Dear ER nurse at Eastern Hospital,
I did not appreciate your gaze when I mentioned that my patient has a VP shunt. When I mentioned the hydrocephalus, you should have pieced the two together. I was able to use my deductive reasoning abilities when the Nursing Home RN said that my patient has some kind of ventricular shunt. I asked if it was for hydrocephalus, she said yes. Since you cannot use your brain this morning I will provide the information for you, courtesy of the National Institute of Health:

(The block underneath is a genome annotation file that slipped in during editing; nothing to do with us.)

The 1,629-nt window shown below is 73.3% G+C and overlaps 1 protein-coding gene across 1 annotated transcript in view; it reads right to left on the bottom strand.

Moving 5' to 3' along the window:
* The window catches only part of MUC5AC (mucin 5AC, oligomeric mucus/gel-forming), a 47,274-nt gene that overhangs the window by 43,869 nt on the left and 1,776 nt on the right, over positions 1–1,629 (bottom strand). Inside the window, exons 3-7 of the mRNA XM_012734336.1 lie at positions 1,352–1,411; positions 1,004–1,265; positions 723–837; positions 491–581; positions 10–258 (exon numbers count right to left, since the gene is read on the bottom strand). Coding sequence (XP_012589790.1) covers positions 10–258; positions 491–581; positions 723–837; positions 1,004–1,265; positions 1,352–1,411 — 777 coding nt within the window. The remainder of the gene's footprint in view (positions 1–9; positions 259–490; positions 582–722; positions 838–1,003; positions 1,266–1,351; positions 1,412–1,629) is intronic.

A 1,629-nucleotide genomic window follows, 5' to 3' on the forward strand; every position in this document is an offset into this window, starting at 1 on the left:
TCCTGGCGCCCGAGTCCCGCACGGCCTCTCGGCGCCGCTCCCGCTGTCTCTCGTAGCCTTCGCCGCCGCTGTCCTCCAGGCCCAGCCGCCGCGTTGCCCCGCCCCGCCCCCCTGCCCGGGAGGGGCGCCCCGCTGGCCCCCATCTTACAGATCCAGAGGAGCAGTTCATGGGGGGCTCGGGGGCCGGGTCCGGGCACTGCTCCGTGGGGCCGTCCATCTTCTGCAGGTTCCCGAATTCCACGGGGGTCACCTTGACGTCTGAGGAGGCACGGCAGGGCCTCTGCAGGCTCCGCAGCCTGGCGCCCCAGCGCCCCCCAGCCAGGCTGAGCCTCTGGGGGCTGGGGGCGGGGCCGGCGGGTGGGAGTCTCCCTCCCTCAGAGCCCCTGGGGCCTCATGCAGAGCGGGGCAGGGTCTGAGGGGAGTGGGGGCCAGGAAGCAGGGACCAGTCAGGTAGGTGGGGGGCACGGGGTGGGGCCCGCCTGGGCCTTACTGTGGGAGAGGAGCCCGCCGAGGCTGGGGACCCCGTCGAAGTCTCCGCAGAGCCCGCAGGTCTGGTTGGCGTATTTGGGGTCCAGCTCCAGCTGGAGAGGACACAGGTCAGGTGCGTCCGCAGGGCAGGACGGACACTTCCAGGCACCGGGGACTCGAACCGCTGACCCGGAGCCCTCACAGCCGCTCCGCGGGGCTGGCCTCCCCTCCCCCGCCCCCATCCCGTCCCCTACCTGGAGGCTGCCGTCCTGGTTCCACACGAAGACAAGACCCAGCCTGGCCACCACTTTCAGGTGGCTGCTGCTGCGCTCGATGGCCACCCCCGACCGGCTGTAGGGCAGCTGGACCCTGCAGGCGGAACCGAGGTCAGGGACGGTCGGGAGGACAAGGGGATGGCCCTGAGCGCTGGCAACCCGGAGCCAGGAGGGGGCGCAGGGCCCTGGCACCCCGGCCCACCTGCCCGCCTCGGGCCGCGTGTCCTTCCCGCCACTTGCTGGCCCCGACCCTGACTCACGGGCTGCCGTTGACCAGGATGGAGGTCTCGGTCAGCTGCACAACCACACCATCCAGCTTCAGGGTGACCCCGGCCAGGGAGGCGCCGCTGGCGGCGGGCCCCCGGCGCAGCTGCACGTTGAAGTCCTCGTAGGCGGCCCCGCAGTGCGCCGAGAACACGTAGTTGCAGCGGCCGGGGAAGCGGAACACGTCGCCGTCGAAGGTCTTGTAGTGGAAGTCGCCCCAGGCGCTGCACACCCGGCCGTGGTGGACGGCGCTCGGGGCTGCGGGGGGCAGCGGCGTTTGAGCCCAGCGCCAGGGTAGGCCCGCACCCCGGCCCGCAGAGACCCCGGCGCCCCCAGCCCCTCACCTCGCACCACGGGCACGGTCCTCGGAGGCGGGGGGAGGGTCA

Ventriculoperitoneal shunt is surgery that is done to relieve pressure inside the skull (intracranial pressure). This pressure is caused by too much cerebrospinal fluid (CSF) on the brain (hydrocephalus). The fluid is drawn off (shunted) from the ventricles in the brain into the abdominal (peritoneal) cavity. In rare cases the fluid is shunted into the pleural space in the chest (the thin covering of the lungs). Taken from http://www.nlm.nih.gov/medlineplus/ency/article/003019.htm
See the interweb can be useful!